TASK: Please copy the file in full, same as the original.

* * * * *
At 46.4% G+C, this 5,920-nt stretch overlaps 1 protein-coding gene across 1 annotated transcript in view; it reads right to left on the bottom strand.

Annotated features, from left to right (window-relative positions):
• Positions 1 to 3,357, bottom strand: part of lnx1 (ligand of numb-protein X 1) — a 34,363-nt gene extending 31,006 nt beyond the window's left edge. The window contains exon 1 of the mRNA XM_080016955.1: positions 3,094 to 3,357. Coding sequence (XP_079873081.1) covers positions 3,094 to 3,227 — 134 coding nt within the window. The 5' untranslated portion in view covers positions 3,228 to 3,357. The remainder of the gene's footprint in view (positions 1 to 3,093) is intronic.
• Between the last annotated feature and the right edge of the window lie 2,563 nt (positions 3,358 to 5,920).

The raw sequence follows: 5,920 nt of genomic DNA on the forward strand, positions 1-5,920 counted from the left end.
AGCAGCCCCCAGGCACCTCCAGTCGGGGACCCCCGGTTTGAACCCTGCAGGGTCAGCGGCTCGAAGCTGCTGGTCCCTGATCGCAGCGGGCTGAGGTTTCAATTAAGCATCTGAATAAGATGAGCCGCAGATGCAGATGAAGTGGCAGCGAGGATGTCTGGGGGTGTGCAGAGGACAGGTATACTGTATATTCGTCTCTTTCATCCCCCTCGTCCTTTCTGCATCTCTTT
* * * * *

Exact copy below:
At 46.4% G+C, this 5,920-nt stretch overlaps 1 protein-coding gene across 1 annotated transcript in view; it reads right to left on the bottom strand.

Annotated features, from left to right (window-relative positions):
• Positions 1 to 3,357, bottom strand: part of lnx1 (ligand of numb-protein X 1) — a 34,363-nt gene extending 31,006 nt beyond the window's left edge. The window contains exon 1 of the mRNA XM_080016955.1: positions 3,094 to 3,357. Coding sequence (XP_079873081.1) covers positions 3,094 to 3,227 — 134 coding nt within the window. The 5' untranslated portion in view covers positions 3,228 to 3,357. The remainder of the gene's footprint in view (positions 1 to 3,093) is intronic.
• Between the last annotated feature and the right edge of the window lie 2,563 nt (positions 3,358 to 5,920).

The raw sequence follows: 5,920 nt of genomic DNA on the forward strand, positions 1-5,920 counted from the left end.
AGCAGCCCCCAGGCACCTCCAGTCGGGGACCCCCGGTTTGAACCCTGCAGGGTCAGCGGCTCGAAGCTGCTGGTCCCTGATCGCAGCGGGCTGAGGTTTCAATTAAGCATCTGAATAAGATGAGCCGCAGATGCAGATGAAGTGGCAGCGAGGATGTCTGGGGGTGTGCAGAGGACAGGTATACTGTATATTCGTCTCTTTCATCCCCCTCGTCCTTTCTGCATCTCTTT